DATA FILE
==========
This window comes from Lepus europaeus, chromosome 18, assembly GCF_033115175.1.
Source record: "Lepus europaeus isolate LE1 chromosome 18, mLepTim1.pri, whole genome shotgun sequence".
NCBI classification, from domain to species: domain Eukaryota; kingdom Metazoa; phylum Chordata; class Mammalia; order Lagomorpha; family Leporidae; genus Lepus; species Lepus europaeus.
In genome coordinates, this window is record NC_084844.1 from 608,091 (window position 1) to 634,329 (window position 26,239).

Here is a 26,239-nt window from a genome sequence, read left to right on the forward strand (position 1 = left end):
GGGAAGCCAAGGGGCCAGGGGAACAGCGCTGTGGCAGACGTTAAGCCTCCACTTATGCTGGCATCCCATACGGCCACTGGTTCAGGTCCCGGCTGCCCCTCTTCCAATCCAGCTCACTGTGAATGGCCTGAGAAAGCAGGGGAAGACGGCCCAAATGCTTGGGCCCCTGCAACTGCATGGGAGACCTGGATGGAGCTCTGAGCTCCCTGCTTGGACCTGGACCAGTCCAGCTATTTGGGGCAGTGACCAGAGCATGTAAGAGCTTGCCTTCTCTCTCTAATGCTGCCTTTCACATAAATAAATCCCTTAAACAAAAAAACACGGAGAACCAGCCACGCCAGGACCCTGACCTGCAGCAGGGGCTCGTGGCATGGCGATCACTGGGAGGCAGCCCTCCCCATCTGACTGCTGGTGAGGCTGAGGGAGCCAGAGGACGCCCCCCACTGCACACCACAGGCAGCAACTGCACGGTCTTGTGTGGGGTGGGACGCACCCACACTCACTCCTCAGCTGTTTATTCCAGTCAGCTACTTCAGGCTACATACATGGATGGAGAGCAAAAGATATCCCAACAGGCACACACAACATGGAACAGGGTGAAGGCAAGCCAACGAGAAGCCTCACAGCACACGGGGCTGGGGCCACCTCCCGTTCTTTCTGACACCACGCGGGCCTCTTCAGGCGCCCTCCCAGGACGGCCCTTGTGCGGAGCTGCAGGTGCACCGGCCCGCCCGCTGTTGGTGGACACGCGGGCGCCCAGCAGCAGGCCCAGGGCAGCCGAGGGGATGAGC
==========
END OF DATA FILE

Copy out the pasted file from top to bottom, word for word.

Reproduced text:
This window comes from Lepus europaeus, chromosome 18, assembly GCF_033115175.1.
Source record: "Lepus europaeus isolate LE1 chromosome 18, mLepTim1.pri, whole genome shotgun sequence".
NCBI classification, from domain to species: domain Eukaryota; kingdom Metazoa; phylum Chordata; class Mammalia; order Lagomorpha; family Leporidae; genus Lepus; species Lepus europaeus.
In genome coordinates, this window is record NC_084844.1 from 608,091 (window position 1) to 634,329 (window position 26,239).

Here is a 26,239-nt window from a genome sequence, read left to right on the forward strand (position 1 = left end):
GGGAAGCCAAGGGGCCAGGGGAACAGCGCTGTGGCAGACGTTAAGCCTCCACTTATGCTGGCATCCCATACGGCCACTGGTTCAGGTCCCGGCTGCCCCTCTTCCAATCCAGCTCACTGTGAATGGCCTGAGAAAGCAGGGGAAGACGGCCCAAATGCTTGGGCCCCTGCAACTGCATGGGAGACCTGGATGGAGCTCTGAGCTCCCTGCTTGGACCTGGACCAGTCCAGCTATTTGGGGCAGTGACCAGAGCATGTAAGAGCTTGCCTTCTCTCTCTAATGCTGCCTTTCACATAAATAAATCCCTTAAACAAAAAAACACGGAGAACCAGCCACGCCAGGACCCTGACCTGCAGCAGGGGCTCGTGGCATGGCGATCACTGGGAGGCAGCCCTCCCCATCTGACTGCTGGTGAGGCTGAGGGAGCCAGAGGACGCCCCCCACTGCACACCACAGGCAGCAACTGCACGGTCTTGTGTGGGGTGGGACGCACCCACACTCACTCCTCAGCTGTTTATTCCAGTCAGCTACTTCAGGCTACATACATGGATGGAGAGCAAAAGATATCCCAACAGGCACACACAACATGGAACAGGGTGAAGGCAAGCCAACGAGAAGCCTCACAGCACACGGGGCTGGGGCCACCTCCCGTTCTTTCTGACACCACGCGGGCCTCTTCAGGCGCCCTCCCAGGACGGCCCTTGTGCGGAGCTGCAGGTGCACCGGCCCGCCCGCTGTTGGTGGACACGCGGGCGCCCAGCAGCAGGCCCAGGGCAGCCGAGGGGATGAGC